5 Weird Ancient Olympic Facts - Tons of Great Info for your Lesson Plan
Updated: Oct 5
Notwithstanding a short break (what’s a millennia and a half between friends ay?), the Olympics has been a part of humanity’s story for the last 2800 years – ish. The start of the Ancient Olympics is usually attributed to the year 776 BC - that’s when the first Olympic Games took place in the town of Olympia; situated somewhere between the city-states of Elis and Sparta on the west coast of the Peloponnese. The first Games consisted of only one event, the Stade race, in which runners had to run 280 meters (or a Stadion, the word we derive ‘stadium’ from).
The race was unremarkable. Should 20 competitors decide to run a Stade race today it would be remarkably similar to a modern sprint – other than the fact that male competitors would all be naked of course. Which would certainly make for some unflattering media coverage. Or perhaps a 21st century resurgence of the Stade race would make the Olympics more popular than ever?
There are many other ways that the Ancient Olympics differ to our modern Olympics but this list represents by far the weirdest.
Only Men Could Compete
The Ancient Olympics was both primarily a religious event and also a strictly man only affair. That’s not to say that women couldn’t take part in their own sporting events - they could compete in the Heraean Games, though many of the finer details of this event have been lost to the mists of time – but they were forbidden from entering the Olympics. In fact, if you were a married woman you were prevented from even watching the Olympics. The punishment for ogling the jiggling glutes of the male competitors for a wed woman was severe, if you were caught you’d be thrown off the side of a mountain.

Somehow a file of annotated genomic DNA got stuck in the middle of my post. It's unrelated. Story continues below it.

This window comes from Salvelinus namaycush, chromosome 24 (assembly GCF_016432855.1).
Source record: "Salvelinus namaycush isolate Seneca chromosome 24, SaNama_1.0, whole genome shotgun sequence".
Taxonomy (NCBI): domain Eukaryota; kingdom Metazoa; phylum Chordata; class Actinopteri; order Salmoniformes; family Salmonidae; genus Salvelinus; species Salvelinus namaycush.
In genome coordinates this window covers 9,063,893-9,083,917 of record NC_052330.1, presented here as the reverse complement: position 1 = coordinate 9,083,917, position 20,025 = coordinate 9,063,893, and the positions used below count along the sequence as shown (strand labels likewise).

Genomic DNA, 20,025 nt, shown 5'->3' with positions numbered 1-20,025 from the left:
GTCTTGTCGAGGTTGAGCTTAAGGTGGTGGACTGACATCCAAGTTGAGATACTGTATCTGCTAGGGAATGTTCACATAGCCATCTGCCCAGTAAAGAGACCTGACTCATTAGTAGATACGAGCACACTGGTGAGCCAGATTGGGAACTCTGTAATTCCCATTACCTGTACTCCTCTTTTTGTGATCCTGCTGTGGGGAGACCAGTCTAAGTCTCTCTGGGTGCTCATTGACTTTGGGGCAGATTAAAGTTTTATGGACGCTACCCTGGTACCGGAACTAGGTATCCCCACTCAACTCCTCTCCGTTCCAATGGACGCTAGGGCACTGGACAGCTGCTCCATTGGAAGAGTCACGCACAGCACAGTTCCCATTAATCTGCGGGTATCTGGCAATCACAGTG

That’s not to say that a woman never won the Olympic Games, however. Who achieved this seemingly impossible feat? That would be a Spartan woman called Kyniska, daughter of the Archidamos. Rather oddly, the winner of a chariot race was not the rider, rather it was the owner of the horses who received the glory – enabling Kyniska to win the event, without actually being there. The rider - despite being in command of a rickety chariot pulled by four muscle bound horses over some 12 laps and 14,000 metres – received a grand total of zilch for their efforts.
They Were Stinky. Very Stinky
Today, a country fortunate enough to hold the Olympics must invest millions into creating custom built stadiums. Not only are they perfectly constructed in every conceivable way, providing the ideal environment for the athletes competing within them, they also offer comprehensive comfort for the spectators. Offering food, drink, seating and – most importantly – lots and lots of toilets.
The spectators of the Ancient Olympics had no such luxury, Every four years (that’s an Olympiad) over 50,000 people descended on the ordinarily virtually uninhabited Olympia (a few priests kept things ticking over but that was about it). 50,000 people sat in the hot sun with only a river to poop in. Just imagine the stench. Add to that the fact that 100 oxen would be sacrificed and burnt on the Alter of Zeus in the middle of the festival. There’s one thing for certain, no candle manufacturer will ever be making an overpriced candle infused with the scent of the Ancient Olympics.
A Dead Person Won the Olympics
The Ancient Olympics were a brutal affair, boxing and wrestling were much more violent than the modern version we are used to seeing on our televisions today. Though both these blood soaked spectacles paled in gore levels compared to Pankration – the mixed martial arts of the Ancient world. Pankration had only two rules, no biting and no poking out anyone’s eye. Other than that, anything went!